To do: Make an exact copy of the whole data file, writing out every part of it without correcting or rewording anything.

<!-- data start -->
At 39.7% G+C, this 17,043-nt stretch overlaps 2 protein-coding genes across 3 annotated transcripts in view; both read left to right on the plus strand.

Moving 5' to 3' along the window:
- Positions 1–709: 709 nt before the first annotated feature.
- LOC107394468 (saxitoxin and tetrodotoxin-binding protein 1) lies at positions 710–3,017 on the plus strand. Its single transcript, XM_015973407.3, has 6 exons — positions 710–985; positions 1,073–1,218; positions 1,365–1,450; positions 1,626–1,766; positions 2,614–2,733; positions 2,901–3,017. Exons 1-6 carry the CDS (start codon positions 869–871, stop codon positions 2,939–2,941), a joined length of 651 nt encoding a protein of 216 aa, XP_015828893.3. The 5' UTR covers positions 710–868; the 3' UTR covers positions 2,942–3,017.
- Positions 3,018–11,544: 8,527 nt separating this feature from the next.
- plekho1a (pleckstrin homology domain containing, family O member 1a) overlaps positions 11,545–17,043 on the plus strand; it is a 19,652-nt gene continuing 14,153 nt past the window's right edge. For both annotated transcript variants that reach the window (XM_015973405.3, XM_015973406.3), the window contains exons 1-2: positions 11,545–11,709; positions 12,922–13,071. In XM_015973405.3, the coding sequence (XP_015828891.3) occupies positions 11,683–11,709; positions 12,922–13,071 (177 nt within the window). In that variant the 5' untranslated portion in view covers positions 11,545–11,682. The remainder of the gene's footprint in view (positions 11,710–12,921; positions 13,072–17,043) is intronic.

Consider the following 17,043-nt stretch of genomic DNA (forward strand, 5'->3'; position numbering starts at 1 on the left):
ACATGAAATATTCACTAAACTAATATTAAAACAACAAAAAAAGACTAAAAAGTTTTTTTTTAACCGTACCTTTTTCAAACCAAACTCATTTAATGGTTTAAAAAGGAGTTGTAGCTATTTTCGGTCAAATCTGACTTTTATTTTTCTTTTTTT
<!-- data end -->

At 39.7% G+C, this 17,043-nt stretch overlaps 2 protein-coding genes across 3 annotated transcripts in view; both read left to right on the plus strand.

Moving 5' to 3' along the window:
- Positions 1–709: 709 nt before the first annotated feature.
- LOC107394468 (saxitoxin and tetrodotoxin-binding protein 1) lies at positions 710–3,017 on the plus strand. Its single transcript, XM_015973407.3, has 6 exons — positions 710–985; positions 1,073–1,218; positions 1,365–1,450; positions 1,626–1,766; positions 2,614–2,733; positions 2,901–3,017. Exons 1-6 carry the CDS (start codon positions 869–871, stop codon positions 2,939–2,941), a joined length of 651 nt encoding a protein of 216 aa, XP_015828893.3. The 5' UTR covers positions 710–868; the 3' UTR covers positions 2,942–3,017.
- Positions 3,018–11,544: 8,527 nt separating this feature from the next.
- plekho1a (pleckstrin homology domain containing, family O member 1a) overlaps positions 11,545–17,043 on the plus strand; it is a 19,652-nt gene continuing 14,153 nt past the window's right edge. For both annotated transcript variants that reach the window (XM_015973405.3, XM_015973406.3), the window contains exons 1-2: positions 11,545–11,709; positions 12,922–13,071. In XM_015973405.3, the coding sequence (XP_015828891.3) occupies positions 11,683–11,709; positions 12,922–13,071 (177 nt within the window). In that variant the 5' untranslated portion in view covers positions 11,545–11,682. The remainder of the gene's footprint in view (positions 11,710–12,921; positions 13,072–17,043) is intronic.

Consider the following 17,043-nt stretch of genomic DNA (forward strand, 5'->3'; position numbering starts at 1 on the left):
ACATGAAATATTCACTAAACTAATATTAAAACAACAAAAAAAGACTAAAAAGTTTTTTTTTAACCGTACCTTTTTCAAACCAAACTCATTTAATGGTTTAAAAAGGAGTTGTAGCTATTTTCGGTCAAATCTGACTTTTATTTTTCTTTTTTT